Shaping the Approach to Reforestation

With warming temperatures, rising sea levels, and a multitude of other environmental issues visibly changing the world around us, viable solutions can seem out of reach. But Yishan Wong believes he is at the start of one. Wong, who founded the Hawaiian forest restoration startup Terraformation in 2017, maintains that the best solution lies in combining geospatial technology, accountability, and one of the earth’s most basic resources: trees.

“We believe that forest restoration is one of the most effective and immediately scalable solutions that we have for fighting climate change,” Wong said.

Out of countless proposed methods to mitigate carbon emissions, Wong argues that reforestation carries the lowest cost and risk since trees not only capture and store carbon but are also accessible worldwide.

With the objective of scaling globally, Terraformation started launching proof-of-concept sites around Hawaii, where native ecosystems could not only be reforested but also tracked transparently through extremely accurate and near real-time digital maps and dashboards.

“One of the really important missing pieces to reforestation is accountability,” Wong said. “Ideally, you want full accountability because you can really track the data for science. You can know exactly how much carbon is being sequestered.”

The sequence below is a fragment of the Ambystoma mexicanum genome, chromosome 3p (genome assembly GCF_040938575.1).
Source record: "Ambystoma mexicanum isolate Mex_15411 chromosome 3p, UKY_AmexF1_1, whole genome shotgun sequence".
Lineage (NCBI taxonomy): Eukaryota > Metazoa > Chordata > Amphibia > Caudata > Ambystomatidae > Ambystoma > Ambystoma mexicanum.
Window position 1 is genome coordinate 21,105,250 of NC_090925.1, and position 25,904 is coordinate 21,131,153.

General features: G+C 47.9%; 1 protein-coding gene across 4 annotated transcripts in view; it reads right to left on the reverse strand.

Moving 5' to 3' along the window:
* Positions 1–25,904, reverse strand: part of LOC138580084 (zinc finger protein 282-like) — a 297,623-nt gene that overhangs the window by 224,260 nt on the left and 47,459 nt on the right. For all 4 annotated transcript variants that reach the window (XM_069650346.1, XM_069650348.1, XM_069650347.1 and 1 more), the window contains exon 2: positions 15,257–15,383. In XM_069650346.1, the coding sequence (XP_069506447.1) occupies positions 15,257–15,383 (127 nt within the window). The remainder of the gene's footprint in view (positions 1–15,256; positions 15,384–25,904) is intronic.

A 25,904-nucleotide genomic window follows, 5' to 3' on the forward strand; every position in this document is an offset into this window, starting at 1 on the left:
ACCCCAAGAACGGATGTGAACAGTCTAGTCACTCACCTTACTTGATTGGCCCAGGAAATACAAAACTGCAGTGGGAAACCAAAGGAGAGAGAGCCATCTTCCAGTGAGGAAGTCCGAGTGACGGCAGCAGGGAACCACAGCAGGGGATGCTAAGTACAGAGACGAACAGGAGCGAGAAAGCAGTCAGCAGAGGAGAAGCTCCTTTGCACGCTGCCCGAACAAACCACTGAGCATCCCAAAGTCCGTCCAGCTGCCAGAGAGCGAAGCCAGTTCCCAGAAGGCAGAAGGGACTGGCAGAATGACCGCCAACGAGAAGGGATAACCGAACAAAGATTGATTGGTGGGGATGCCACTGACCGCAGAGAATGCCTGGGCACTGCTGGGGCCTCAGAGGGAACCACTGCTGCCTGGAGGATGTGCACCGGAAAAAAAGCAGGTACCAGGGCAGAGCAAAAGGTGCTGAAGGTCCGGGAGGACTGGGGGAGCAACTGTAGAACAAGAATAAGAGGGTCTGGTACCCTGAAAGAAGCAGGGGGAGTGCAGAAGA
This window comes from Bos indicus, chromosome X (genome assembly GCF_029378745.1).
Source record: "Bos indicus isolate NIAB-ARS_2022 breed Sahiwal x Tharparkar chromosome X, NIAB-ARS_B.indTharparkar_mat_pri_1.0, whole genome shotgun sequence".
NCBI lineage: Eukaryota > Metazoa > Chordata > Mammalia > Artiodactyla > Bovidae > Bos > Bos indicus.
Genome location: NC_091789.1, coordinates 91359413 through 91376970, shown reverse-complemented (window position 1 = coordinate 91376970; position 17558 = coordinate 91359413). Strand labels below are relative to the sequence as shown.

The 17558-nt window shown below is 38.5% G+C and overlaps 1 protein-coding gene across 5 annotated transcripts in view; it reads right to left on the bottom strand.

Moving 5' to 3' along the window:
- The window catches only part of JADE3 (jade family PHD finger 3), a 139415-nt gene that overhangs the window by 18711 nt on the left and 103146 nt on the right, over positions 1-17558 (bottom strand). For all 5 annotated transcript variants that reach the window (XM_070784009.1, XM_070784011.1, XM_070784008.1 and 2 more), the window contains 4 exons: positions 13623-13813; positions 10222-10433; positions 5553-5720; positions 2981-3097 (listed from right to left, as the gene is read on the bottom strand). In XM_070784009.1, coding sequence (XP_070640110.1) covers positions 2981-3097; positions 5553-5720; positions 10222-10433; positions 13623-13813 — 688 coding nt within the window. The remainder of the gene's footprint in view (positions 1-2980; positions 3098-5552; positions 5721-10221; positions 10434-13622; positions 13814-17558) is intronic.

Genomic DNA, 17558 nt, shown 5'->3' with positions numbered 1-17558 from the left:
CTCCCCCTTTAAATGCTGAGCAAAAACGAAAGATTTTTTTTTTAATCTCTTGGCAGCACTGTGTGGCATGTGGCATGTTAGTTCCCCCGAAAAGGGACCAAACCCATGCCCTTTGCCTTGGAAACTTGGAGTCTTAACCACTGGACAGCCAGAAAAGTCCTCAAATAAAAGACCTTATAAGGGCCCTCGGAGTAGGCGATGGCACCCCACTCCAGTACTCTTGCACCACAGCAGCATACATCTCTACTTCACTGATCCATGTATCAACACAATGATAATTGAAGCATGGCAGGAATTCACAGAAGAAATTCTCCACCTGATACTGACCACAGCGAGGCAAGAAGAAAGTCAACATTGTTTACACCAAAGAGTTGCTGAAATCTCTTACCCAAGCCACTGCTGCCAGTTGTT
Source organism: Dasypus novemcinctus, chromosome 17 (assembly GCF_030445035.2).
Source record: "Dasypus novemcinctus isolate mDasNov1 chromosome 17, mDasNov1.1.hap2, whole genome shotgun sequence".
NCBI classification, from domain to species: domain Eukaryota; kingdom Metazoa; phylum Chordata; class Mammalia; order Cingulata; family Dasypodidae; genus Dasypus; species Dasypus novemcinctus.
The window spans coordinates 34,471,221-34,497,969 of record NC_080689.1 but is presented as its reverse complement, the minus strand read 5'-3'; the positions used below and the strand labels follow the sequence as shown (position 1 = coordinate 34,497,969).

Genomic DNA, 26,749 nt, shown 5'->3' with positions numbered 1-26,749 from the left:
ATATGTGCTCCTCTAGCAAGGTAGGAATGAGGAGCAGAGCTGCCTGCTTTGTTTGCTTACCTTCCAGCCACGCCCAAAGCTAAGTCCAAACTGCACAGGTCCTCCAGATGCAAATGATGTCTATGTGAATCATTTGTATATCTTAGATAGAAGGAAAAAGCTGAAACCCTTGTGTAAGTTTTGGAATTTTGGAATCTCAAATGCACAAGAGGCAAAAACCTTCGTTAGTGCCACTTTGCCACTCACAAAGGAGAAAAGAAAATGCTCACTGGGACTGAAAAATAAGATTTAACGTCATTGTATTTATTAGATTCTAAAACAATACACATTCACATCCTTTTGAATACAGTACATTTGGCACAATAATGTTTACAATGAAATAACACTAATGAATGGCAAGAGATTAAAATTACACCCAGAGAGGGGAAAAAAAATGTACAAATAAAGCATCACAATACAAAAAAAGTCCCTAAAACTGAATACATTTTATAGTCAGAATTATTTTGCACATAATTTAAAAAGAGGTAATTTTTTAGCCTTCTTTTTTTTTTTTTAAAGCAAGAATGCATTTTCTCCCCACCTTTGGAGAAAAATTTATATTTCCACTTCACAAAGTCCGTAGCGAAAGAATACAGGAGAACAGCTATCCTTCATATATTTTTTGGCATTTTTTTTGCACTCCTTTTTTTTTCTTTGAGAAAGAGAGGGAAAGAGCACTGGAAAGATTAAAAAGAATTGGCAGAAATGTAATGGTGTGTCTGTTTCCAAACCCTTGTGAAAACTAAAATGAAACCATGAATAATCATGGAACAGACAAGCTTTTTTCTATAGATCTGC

In this case, accountability meant mapping each tree with a level of accuracy and transparency that would stand up to scrutiny when shared with possible partners worldwide. Using its knowledge and resources, Terraformation helps these partners establish successful forest restoration projects in their communities.

The Need for Highly Accurate Digital Maps

Terraformation is involved in every stage of reforestation. It starts by collecting and germinating native seeds, growing the plants at nurseries, and finally planting them at reforestation sites.

A koa seedling grows in one of Terraformation’s nurseries. This tree species is endemic to the Hawaiian Islands and is the largest native tree species on the islands.

To mimic the growth of a native ecosystem, Terraformation plants in intentionally irregular formations. It might place a māmaki plant in one spot with a koa tree half a meter away, and so on until the entire parcel is reforested with plants native to the area. These plants will grow creating a healthy, diverse ecosystem that mimics a natural one.

“You’re trying to create a self-sustaining system,” said Jill Wagner, director of Hawaii Island Seed Bank and consultant to Terraformation.